Ordinary Time (Proper 28)
In Search of Whole Life Stewardship
Judges 4:1-7; Psalm 123; 1 Thessalonians 5:1-11; Doctrine and Covenants 163:9
Find Aesop’s fable about the goose that lays the golden eggs. Versions of the story are available online.
“When Morning Gilds the Skies” CCS 89
OR “God Is Here“ CCS 70
Call to Worship: Psalm 123:1-2
Hymn of Praise
“Come, Thou Fount of Every Blessing” CCS 87
OR “Let Us Give Praise to the God of Creation” CCS 607
Prayer for Peace
Light the Peace Candle.
Your love challenges us to love like Jesus. You challenge us with the teachings of Jesus. You challenge us to live peace and seek justice. When we think of these challenges we are humbled by our human limitations. At the same we are determined to do your will and work for peace. Help us by your Holy Spirit to rise to the challenges. Help us recognize needs and opportunities to make peace around us. Give us courage to speak out for justice. Help us be the balm of peace when there is injustice and violence. Amen.
For more ideas, the Daily Prayer for Peace services offered at the Temple in Independence, Missouri, USA, can be found at www.CofChrist.org /daily-prayer-for-peace.
Hymn of Peace
“God Is Still Speaking” by congregation or solo CCS 282
OR “God’s Melody of Peace” CCS 319
Let’s talk for a minute about one of our Enduring Principles—Responsible Choices.
“God gives humans the ability to make choices about whom or what they will serve. Some people experience conditions that diminish their ability to make choices. We are called to make responsible choices within the circumstances of our lives that contribute to the purposes of God.”
—Sharing in Community of Christ, 4th edition, page 30.
Our choices usually are better when they are made patiently and unselfishly. The opposite is illustrated by the expression “kill the goose that lays the golden egg.” The story behind this saying is credited to Aesop as printed in Aesop’s Fables. One version goes like this:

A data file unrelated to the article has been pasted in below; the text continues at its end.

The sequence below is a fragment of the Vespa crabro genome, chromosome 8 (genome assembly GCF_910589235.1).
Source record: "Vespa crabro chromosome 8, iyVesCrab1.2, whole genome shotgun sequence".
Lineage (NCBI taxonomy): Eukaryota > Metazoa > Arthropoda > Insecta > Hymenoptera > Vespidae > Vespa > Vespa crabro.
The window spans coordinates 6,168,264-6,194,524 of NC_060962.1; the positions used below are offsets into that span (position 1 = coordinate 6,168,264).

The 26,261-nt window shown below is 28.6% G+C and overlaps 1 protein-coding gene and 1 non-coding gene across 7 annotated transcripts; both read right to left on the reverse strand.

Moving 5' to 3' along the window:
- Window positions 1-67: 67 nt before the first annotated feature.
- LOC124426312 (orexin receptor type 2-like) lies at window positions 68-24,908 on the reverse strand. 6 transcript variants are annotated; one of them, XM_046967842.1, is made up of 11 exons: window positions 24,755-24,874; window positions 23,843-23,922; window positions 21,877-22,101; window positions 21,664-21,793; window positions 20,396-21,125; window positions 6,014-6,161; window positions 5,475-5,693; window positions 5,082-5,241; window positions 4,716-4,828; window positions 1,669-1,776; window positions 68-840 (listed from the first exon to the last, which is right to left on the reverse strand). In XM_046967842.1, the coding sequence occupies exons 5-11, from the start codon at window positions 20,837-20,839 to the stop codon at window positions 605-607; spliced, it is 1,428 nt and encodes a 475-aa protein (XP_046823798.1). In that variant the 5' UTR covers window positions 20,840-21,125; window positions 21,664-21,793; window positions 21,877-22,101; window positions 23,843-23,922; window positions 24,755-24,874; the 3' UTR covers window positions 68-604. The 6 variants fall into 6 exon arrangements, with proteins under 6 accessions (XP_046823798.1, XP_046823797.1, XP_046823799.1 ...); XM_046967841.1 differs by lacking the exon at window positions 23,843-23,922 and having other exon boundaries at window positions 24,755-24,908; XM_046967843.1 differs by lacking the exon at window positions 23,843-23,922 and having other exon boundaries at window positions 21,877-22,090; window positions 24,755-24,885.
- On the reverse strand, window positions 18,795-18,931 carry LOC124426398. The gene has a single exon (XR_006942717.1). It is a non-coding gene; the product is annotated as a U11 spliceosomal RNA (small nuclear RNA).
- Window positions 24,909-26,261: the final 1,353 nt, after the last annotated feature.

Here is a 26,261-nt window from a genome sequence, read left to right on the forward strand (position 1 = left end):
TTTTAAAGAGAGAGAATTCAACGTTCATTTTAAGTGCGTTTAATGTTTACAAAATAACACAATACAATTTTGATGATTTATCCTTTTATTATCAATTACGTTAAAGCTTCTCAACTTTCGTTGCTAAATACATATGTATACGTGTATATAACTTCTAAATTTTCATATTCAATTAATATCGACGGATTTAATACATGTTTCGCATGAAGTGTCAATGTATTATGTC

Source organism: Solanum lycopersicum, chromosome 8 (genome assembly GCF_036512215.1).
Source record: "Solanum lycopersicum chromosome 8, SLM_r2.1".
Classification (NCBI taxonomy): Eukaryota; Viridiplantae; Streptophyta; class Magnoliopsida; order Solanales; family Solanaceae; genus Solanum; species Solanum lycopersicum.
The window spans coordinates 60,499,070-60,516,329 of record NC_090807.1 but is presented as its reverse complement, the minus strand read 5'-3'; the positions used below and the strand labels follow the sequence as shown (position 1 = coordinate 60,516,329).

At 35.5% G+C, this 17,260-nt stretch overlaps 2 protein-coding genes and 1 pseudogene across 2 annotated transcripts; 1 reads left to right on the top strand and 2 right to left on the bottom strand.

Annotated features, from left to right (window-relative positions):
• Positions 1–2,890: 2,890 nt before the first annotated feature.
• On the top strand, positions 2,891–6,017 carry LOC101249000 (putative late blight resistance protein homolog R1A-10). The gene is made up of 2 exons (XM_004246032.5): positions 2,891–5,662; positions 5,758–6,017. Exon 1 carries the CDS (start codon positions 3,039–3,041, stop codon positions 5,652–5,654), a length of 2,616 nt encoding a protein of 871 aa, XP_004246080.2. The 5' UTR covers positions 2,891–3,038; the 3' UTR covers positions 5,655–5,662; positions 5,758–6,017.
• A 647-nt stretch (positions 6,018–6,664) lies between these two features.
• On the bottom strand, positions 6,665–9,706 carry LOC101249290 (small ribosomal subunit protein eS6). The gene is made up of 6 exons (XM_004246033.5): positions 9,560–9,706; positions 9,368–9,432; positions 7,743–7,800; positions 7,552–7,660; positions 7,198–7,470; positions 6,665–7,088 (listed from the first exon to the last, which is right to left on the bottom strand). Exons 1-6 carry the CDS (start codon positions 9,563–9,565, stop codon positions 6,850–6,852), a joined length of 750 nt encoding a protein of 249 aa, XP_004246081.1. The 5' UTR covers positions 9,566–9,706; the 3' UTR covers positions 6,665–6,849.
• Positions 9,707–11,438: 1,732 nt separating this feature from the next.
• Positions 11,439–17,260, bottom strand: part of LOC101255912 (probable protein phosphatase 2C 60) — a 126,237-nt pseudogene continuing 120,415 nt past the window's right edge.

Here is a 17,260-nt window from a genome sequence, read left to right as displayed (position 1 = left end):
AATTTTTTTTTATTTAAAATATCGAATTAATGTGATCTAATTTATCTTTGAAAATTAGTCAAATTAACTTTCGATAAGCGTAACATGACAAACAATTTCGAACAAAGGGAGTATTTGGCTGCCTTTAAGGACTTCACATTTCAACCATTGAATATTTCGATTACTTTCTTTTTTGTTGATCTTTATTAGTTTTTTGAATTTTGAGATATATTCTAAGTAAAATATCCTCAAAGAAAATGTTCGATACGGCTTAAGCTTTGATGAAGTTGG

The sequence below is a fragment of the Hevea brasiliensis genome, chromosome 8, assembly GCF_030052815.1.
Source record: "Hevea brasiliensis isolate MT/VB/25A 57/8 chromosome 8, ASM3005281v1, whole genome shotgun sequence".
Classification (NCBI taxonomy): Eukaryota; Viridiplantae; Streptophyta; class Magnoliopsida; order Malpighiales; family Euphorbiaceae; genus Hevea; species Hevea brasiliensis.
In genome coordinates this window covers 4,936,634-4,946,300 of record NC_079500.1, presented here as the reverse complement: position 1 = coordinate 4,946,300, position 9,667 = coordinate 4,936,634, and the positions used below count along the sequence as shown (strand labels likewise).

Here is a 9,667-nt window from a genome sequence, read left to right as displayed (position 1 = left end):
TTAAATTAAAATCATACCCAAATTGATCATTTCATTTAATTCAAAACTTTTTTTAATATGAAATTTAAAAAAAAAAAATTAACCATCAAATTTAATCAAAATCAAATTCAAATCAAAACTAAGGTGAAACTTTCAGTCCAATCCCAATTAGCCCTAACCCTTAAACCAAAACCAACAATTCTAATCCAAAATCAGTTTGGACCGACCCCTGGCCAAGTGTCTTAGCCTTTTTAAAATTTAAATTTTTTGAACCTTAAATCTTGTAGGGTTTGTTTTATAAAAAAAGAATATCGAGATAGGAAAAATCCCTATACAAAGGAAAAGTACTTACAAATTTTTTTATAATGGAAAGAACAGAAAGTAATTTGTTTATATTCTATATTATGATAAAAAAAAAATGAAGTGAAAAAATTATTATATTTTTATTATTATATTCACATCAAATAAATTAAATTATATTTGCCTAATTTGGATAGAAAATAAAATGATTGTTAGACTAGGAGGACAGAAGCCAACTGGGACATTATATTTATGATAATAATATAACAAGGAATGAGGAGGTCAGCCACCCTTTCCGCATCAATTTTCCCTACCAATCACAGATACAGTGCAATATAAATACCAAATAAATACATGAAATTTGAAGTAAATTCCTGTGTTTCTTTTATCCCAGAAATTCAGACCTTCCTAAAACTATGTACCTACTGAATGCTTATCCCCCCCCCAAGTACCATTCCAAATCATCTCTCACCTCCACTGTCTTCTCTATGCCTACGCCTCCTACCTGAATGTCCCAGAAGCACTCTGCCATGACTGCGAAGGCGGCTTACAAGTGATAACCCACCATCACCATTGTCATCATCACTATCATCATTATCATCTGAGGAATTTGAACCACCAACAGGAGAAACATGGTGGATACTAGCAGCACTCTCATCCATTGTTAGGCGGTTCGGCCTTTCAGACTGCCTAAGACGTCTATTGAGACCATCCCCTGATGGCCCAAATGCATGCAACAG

Versions of the story are available online. One such source is on Wikipedia. Additional information there might be helpful in your discussion.
The people in the story were greedy. They wanted instant gratification rather than waiting for the next day to have more money. As a result they made a poor choice.
God gives us the ability to make choices, and hopes that we will make good choices. When we do, we create more good things in the world, we have better friendships, and all of creation is healthier. Even when people have made bad choices that hurt others or the Earth, we can work with God to make things better.
Jesus asks us to use different priorities than the people in the story: to think of others first and to act out of God’s love for all. Then we make responsible choices.
Disciples’ Generous Response
This is the sixth week of the Generosity Cycle. Today is a kickoff to a season of reflection that continues the generosity cycle throughout the rest of the year. More information about the Generosity Cycle can be found at www.CofChrist.org/generosity-cycle.
Faithful disciples respond to an increasing awareness of the abundant generosity of God by sharing according to the desires of their hearts; not by commandment of constraint. Break free of the shackles of conventional culture that mainly promote self-serving interests.
—Doctrine and Covenants 163:9
Community of Christ’s statement on discipleship: “Being a Christian is more than holding a list of right ideas; it is about radical obedience to Jesus in every part of life. God’s boundless love sets us free for lives of responsible stewardship in which we generously offer our lives in service to God’s reign. Discipleship is both an inward and outward journey. Jesus calls us to follow him and to invite others to experience the transforming power of his grace (Sharing in Community of Christ, 3rd edition, page 16)
Receiving God’s grace and love allows us to reclaim our true nature. It is our nature to be generous like God. God’s generous sharing transforms us. We respond by changing our lifestyles.
This transformation is an ongoing process of becoming what we were created to be. So while we have reflected on gratitude and generosity through the Generosity Cycle over these last six weeks, this is really just the beginning. Learning to live generous lives comes as we open our lives to God often and intentionally. Thank you to all those who have faithfully and willingly participated as we have explored the four phases of the Generosity Cycle: Invite, Discover, Respond and Reflect.